Gut health and depression genetically entwined

Gut health and depression genetically entwined

The researchers have confirmed a link between depression and stomach ulcers, in the world's largest study of genetic factors in peptic ulcer disease. They have provided clues to how the gut and brain work together by studying health data from nearly half a million people.

The research supported a holistic approach to caring for patients with gastrointestinal diseases like peptic ulcers, which affect between five and 10 per cent of people at some time in their lives.

"As a medical student, I noticed how some patients' gastrointestinal symptoms improved after psychotherapy or psychiatry treatment," the senior author said.

"This study linking major depression with an increased risk of gastrointestinal disorders also explains the co-morbidity of the conditions."

Stress was thought to be the leading cause of peptic ulcer disease until it was linked to the bacteria H. pylori by Australian Nobel Prize winners Barry Marshall and Robin Warren.

The authors identify 8 independent and significant loci for peptic ulcer disease (PUD) at, or near, genes MUC1MUC6, FUT2PSCAABOCDX2, GAST and CCKBR. There are previously established roles in susceptibility to Helicobacter pylori infection, response to counteract infection-related damage, gastric acid secretion or gastrointestinal motility for these genes. Only two associations have been previously reported for duodenal ulcer, here replicated trans-ancestrally.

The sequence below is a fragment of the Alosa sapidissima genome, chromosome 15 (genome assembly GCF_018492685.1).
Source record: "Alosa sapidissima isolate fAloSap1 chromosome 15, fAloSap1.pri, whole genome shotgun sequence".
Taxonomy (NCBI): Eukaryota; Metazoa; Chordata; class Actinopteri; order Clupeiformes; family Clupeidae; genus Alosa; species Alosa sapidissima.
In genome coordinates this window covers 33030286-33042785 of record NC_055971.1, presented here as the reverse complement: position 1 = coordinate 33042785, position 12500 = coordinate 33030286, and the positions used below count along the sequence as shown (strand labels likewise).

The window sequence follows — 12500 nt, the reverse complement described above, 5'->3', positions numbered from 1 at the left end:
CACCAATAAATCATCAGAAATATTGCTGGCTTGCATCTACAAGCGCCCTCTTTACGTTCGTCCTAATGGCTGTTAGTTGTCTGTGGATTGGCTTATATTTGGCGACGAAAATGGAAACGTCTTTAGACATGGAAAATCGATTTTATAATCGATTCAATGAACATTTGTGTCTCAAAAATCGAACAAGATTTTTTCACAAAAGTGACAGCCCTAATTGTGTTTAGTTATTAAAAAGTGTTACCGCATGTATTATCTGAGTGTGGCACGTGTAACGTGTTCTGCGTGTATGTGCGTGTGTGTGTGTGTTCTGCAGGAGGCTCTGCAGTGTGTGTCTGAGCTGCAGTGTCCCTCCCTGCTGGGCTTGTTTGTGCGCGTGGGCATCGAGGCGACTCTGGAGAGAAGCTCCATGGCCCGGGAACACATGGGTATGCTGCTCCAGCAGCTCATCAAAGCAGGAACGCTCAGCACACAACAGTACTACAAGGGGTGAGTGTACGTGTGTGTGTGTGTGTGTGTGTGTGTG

The results highlight the role of host genetic susceptibility to infection. Post-GWAS analyses for PUD, gastro-oesophageal reflux disease (GORD), irritable bowel syndrome (IBS) and inflammatory bowel disease (IBD) add insights into relationships between these gastrointestinal diseases and their relationships with depression, a commonly comorbid disorder.

The author said medication had since reduced the disease's prevalence, but the importance of other risk factors including lifestyle and psychological factors now needed to be re-emphasised.

"To identify why some people develop ulcers, we studied health data from 456,327 individuals from the UK Biobank and identified eight genetic variations associated with the risk of getting peptic ulcer disease," The senior author said.

"Six of the eight variations can be linked to why some people are more prone to H. pylori infection, which would make them more susceptible to peptic ulcer disease."

The senior author said an existing peptic ulcer treatment targets the gene linked to one of these genetic variations and so identification of other associated genes could offer opportunities to develop new treatments.